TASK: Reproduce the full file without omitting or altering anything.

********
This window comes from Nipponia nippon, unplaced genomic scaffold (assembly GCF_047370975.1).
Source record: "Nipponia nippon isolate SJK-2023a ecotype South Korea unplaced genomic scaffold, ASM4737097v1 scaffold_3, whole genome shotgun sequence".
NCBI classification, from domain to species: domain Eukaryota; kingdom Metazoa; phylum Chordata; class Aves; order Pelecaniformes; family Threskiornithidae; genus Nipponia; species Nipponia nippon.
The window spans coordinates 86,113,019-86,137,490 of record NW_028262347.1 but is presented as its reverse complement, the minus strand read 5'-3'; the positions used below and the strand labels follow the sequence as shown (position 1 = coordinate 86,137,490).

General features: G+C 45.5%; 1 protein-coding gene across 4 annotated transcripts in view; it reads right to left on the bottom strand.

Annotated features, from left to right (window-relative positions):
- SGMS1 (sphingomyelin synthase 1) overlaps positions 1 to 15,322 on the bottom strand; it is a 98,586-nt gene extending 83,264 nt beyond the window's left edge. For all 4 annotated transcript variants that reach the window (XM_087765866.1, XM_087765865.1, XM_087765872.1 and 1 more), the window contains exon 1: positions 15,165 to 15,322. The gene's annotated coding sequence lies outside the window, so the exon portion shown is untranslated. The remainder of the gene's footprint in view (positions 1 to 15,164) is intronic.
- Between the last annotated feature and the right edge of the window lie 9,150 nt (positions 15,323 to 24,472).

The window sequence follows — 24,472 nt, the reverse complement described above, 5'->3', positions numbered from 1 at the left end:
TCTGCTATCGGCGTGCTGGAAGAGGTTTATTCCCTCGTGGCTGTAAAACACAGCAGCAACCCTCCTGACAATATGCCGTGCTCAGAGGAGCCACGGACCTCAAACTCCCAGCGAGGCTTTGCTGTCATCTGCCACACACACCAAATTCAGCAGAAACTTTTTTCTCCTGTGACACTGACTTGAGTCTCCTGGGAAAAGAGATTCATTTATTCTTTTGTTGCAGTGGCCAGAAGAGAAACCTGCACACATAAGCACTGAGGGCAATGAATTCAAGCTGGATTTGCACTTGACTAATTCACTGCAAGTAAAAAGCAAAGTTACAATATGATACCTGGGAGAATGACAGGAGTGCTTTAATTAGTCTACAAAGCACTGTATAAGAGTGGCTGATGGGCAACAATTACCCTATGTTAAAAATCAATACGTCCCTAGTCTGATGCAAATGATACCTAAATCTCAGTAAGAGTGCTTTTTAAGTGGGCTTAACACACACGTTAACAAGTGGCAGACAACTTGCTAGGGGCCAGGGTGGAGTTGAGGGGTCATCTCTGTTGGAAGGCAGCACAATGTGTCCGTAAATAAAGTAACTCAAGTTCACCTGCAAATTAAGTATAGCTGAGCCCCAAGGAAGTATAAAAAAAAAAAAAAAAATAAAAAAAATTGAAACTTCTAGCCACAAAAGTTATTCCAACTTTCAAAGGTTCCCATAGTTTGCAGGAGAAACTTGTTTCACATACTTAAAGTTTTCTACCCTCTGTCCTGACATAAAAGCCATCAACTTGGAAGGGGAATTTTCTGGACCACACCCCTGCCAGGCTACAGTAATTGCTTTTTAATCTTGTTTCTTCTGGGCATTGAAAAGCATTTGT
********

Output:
This window comes from Nipponia nippon, unplaced genomic scaffold (assembly GCF_047370975.1).
Source record: "Nipponia nippon isolate SJK-2023a ecotype South Korea unplaced genomic scaffold, ASM4737097v1 scaffold_3, whole genome shotgun sequence".
NCBI classification, from domain to species: domain Eukaryota; kingdom Metazoa; phylum Chordata; class Aves; order Pelecaniformes; family Threskiornithidae; genus Nipponia; species Nipponia nippon.
The window spans coordinates 86,113,019-86,137,490 of record NW_028262347.1 but is presented as its reverse complement, the minus strand read 5'-3'; the positions used below and the strand labels follow the sequence as shown (position 1 = coordinate 86,137,490).

General features: G+C 45.5%; 1 protein-coding gene across 4 annotated transcripts in view; it reads right to left on the bottom strand.

Annotated features, from left to right (window-relative positions):
- SGMS1 (sphingomyelin synthase 1) overlaps positions 1 to 15,322 on the bottom strand; it is a 98,586-nt gene extending 83,264 nt beyond the window's left edge. For all 4 annotated transcript variants that reach the window (XM_087765866.1, XM_087765865.1, XM_087765872.1 and 1 more), the window contains exon 1: positions 15,165 to 15,322. The gene's annotated coding sequence lies outside the window, so the exon portion shown is untranslated. The remainder of the gene's footprint in view (positions 1 to 15,164) is intronic.
- Between the last annotated feature and the right edge of the window lie 9,150 nt (positions 15,323 to 24,472).

The window sequence follows — 24,472 nt, the reverse complement described above, 5'->3', positions numbered from 1 at the left end:
TCTGCTATCGGCGTGCTGGAAGAGGTTTATTCCCTCGTGGCTGTAAAACACAGCAGCAACCCTCCTGACAATATGCCGTGCTCAGAGGAGCCACGGACCTCAAACTCCCAGCGAGGCTTTGCTGTCATCTGCCACACACACCAAATTCAGCAGAAACTTTTTTCTCCTGTGACACTGACTTGAGTCTCCTGGGAAAAGAGATTCATTTATTCTTTTGTTGCAGTGGCCAGAAGAGAAACCTGCACACATAAGCACTGAGGGCAATGAATTCAAGCTGGATTTGCACTTGACTAATTCACTGCAAGTAAAAAGCAAAGTTACAATATGATACCTGGGAGAATGACAGGAGTGCTTTAATTAGTCTACAAAGCACTGTATAAGAGTGGCTGATGGGCAACAATTACCCTATGTTAAAAATCAATACGTCCCTAGTCTGATGCAAATGATACCTAAATCTCAGTAAGAGTGCTTTTTAAGTGGGCTTAACACACACGTTAACAAGTGGCAGACAACTTGCTAGGGGCCAGGGTGGAGTTGAGGGGTCATCTCTGTTGGAAGGCAGCACAATGTGTCCGTAAATAAAGTAACTCAAGTTCACCTGCAAATTAAGTATAGCTGAGCCCCAAGGAAGTATAAAAAAAAAAAAAAAAATAAAAAAAATTGAAACTTCTAGCCACAAAAGTTATTCCAACTTTCAAAGGTTCCCATAGTTTGCAGGAGAAACTTGTTTCACATACTTAAAGTTTTCTACCCTCTGTCCTGACATAAAAGCCATCAACTTGGAAGGGGAATTTTCTGGACCACACCCCTGCCAGGCTACAGTAATTGCTTTTTAATCTTGTTTCTTCTGGGCATTGAAAAGCATTTGT